Despite the prolonged drought, water levels in hydro and irrigation reservoirs in the country are still sufficient, ensuring no need for power cuts in the near future, the authorities said yesterday.

The Ministry of Power and Energy assures no need for power cuts until end of April as hydropower plants have sufficient water reserves.

Thanks to heavy rains received two months prior, all hydro and irrigation reservoirs have attained ample water capacity, with some even reaching their spill levels, Irrigation Department Director Eng. S.P.C. Sugeeshwara said.

He told that there has been a notable lack of rainfall from mid-January until now. He mentioned that as a result, the present water capacities of hydro and irrigation reservoirs are at a significant level.

Effective water management by the respective irrigation offices, the main reservoirs under the jurisdiction of the Irrigation Department, on the whole, are operating at 90 percent of their water capacity.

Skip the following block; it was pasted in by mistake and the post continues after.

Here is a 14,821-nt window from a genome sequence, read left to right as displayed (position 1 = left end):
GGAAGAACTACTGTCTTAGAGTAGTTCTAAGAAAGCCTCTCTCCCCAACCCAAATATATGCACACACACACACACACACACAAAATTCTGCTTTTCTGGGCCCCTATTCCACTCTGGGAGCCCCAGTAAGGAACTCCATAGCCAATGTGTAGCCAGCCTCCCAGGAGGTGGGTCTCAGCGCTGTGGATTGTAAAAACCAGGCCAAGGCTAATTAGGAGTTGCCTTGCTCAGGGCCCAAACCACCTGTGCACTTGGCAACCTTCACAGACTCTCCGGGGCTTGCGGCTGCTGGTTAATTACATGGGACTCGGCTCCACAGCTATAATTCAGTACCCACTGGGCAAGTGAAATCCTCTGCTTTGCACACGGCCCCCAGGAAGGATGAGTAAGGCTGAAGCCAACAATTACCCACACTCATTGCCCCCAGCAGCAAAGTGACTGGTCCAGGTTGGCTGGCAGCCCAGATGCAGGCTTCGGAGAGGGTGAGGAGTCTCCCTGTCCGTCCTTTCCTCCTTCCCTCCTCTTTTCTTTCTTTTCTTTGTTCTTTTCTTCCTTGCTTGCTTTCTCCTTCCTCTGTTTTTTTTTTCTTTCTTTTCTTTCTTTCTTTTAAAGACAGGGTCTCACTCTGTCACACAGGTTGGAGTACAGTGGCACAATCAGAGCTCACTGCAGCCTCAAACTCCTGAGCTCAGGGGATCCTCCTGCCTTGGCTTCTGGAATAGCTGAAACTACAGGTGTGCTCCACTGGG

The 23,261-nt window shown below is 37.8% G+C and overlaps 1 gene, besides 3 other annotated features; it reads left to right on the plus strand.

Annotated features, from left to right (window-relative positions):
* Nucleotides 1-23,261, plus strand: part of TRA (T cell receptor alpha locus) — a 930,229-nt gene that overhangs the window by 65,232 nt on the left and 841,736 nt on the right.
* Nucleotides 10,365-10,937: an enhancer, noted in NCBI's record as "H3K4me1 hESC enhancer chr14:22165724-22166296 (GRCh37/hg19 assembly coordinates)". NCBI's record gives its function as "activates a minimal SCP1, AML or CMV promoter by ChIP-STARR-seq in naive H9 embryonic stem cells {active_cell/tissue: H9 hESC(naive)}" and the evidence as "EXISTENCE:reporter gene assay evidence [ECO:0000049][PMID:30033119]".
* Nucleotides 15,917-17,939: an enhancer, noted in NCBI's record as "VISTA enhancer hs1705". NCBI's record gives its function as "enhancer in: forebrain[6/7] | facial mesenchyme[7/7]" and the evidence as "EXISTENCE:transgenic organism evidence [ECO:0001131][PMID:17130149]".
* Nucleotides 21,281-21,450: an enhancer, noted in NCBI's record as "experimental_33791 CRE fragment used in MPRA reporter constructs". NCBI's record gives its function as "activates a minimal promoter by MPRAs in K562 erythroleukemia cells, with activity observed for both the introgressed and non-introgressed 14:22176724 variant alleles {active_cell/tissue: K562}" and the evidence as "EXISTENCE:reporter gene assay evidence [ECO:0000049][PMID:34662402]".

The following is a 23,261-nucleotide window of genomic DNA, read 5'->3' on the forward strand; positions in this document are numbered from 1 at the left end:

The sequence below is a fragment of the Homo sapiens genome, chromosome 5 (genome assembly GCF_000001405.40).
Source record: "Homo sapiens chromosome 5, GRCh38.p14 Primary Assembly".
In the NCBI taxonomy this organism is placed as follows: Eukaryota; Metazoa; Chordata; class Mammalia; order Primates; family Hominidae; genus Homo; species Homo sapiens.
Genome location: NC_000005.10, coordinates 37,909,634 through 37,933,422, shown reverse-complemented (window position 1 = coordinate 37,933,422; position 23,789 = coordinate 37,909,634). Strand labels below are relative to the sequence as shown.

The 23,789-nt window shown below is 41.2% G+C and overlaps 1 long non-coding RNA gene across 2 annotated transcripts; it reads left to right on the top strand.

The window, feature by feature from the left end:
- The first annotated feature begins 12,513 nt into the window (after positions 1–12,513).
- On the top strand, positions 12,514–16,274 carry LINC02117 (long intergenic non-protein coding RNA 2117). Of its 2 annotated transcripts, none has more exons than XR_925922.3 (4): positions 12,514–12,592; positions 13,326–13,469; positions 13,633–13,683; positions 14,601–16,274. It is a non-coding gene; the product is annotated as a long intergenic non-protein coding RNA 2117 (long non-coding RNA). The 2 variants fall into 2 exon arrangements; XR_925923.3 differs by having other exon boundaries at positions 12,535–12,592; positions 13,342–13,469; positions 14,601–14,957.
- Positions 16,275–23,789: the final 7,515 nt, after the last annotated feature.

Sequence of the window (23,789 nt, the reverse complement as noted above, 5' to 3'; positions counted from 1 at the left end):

Meanwhile, main reservoirs managed by the Mahaweli Authority retain over 75 percent of their water capacity.

However, certain reservoirs like Castlereagh and Polpitiya are experiencing critical conditions, he said. Specifically, the Castlereagh Reservoir, crucial for hydropower generation, is maintaining its water levels at the minimum capacity.

Despite no concerns regarding irrigation water supply for the upcoming Yala season, smaller reservoirs may face insufficient water levels due to the ongoing dry weather.

Sugeeshwara said that a significant decrease in the water levels of main rivers across the country. Apart from Kirindi Oya and Maha Oya, current river water capacities are similar to the lowest recorded levels in March, posing challenges for drinking water projects and direct river users.

Given the prevailing dry conditions, up to 6 millimetres of water vaporize daily from reservoirs, an unavoidable occurrence.

Water levels of reservoirs dropping in Sri Lanka